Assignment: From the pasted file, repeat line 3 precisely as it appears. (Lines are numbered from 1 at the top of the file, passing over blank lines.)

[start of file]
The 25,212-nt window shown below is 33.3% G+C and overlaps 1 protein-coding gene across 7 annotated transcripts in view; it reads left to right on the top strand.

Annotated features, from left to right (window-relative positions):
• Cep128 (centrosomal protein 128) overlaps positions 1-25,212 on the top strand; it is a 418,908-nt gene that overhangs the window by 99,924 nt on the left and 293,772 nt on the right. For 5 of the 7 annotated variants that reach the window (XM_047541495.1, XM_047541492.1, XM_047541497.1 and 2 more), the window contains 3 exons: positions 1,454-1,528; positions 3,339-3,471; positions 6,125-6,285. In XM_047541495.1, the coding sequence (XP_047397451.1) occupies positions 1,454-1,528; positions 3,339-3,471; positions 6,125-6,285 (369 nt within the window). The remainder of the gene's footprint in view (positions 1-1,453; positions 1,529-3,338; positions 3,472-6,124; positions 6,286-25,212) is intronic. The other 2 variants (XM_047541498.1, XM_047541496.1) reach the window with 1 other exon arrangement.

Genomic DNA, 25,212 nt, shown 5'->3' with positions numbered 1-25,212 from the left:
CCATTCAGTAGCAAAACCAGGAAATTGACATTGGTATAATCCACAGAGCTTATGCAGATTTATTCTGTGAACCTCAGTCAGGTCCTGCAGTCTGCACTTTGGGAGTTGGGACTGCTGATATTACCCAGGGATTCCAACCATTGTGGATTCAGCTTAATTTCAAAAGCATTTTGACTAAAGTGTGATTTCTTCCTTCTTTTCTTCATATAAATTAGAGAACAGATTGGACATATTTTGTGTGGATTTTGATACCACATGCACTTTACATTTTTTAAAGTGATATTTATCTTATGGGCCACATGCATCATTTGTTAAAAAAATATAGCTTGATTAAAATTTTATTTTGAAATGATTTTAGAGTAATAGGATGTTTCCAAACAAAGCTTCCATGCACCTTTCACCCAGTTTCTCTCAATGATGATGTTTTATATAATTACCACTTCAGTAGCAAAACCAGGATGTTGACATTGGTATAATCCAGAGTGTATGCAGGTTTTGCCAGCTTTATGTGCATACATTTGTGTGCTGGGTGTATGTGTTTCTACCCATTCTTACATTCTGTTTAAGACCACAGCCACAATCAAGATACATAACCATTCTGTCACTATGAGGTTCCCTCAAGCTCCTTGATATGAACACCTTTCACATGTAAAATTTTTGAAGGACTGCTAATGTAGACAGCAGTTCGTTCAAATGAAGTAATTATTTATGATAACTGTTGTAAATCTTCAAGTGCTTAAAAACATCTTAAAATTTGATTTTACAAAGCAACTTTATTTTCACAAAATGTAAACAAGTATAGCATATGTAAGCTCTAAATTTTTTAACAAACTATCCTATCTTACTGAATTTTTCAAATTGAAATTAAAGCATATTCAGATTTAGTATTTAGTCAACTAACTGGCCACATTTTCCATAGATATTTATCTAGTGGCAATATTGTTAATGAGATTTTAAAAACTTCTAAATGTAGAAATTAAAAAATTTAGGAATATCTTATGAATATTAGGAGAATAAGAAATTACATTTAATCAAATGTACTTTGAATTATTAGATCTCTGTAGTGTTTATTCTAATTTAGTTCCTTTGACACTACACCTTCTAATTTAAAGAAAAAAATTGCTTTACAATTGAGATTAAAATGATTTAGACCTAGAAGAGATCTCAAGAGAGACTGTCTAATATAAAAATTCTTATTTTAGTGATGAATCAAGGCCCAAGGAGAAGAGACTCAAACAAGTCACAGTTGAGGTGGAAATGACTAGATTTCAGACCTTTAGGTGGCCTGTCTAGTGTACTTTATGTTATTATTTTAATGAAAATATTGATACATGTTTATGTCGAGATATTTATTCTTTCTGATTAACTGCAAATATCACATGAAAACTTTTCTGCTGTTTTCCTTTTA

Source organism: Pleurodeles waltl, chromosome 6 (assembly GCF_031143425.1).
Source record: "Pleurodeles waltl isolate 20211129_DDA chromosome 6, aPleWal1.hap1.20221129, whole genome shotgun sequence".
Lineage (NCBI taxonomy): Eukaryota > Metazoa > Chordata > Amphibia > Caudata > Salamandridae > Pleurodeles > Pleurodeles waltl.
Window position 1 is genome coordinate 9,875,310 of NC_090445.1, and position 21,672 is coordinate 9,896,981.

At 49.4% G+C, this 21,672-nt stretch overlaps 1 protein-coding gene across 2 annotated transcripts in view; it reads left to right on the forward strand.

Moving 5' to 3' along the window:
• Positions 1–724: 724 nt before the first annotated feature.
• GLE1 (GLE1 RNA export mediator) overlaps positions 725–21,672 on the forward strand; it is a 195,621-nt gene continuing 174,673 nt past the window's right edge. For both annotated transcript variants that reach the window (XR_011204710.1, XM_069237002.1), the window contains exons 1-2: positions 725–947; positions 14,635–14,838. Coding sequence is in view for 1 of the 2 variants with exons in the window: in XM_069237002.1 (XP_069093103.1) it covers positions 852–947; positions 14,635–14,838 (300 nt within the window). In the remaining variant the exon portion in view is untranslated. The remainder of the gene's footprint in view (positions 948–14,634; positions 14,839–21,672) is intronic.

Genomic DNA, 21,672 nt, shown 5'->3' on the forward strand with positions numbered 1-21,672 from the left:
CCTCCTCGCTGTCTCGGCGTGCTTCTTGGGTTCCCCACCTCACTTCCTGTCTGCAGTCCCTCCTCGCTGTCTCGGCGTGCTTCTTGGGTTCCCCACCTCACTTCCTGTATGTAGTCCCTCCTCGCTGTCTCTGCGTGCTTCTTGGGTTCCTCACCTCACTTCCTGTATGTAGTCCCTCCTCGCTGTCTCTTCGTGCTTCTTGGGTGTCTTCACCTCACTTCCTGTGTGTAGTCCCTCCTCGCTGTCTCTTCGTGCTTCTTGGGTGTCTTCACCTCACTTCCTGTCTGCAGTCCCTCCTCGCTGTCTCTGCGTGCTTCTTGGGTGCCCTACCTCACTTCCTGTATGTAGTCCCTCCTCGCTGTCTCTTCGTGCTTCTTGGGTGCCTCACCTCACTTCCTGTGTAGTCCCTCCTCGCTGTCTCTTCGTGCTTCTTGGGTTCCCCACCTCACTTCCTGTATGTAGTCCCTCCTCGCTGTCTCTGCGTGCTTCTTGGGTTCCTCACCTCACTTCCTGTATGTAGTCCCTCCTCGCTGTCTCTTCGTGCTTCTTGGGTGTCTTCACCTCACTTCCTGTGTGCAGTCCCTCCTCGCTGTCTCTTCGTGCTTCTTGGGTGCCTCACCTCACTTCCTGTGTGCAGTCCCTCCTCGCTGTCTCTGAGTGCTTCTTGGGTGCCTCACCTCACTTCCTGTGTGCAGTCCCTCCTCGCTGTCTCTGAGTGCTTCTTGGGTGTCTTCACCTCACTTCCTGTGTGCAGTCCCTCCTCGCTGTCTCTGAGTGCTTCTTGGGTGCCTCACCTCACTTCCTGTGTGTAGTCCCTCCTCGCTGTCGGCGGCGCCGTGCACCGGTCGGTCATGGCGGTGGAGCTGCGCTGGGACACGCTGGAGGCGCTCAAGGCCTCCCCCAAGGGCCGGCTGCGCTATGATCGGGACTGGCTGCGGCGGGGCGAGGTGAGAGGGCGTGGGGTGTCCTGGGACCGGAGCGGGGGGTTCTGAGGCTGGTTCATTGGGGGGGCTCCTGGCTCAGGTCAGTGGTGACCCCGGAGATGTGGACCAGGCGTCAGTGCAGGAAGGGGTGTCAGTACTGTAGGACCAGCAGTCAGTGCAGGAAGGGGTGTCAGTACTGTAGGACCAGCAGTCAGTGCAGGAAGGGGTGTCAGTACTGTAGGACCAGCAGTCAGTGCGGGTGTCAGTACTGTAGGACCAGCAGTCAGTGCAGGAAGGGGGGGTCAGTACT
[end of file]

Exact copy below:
• Cep128 (centrosomal protein 128) overlaps positions 1-25,212 on the top strand; it is a 418,908-nt gene that overhangs the window by 99,924 nt on the left and 293,772 nt on the right. For 5 of the 7 annotated variants that reach the window (XM_047541495.1, XM_047541492.1, XM_047541497.1 and 2 more), the window contains 3 exons: positions 1,454-1,528; positions 3,339-3,471; positions 6,125-6,285. In XM_047541495.1, the coding sequence (XP_047397451.1) occupies positions 1,454-1,528; positions 3,339-3,471; positions 6,125-6,285 (369 nt within the window). The remainder of the gene's footprint in view (positions 1-1,453; positions 1,529-3,338; positions 3,472-6,124; positions 6,286-25,212) is intronic. The other 2 variants (XM_047541498.1, XM_047541496.1) reach the window with 1 other exon arrangement.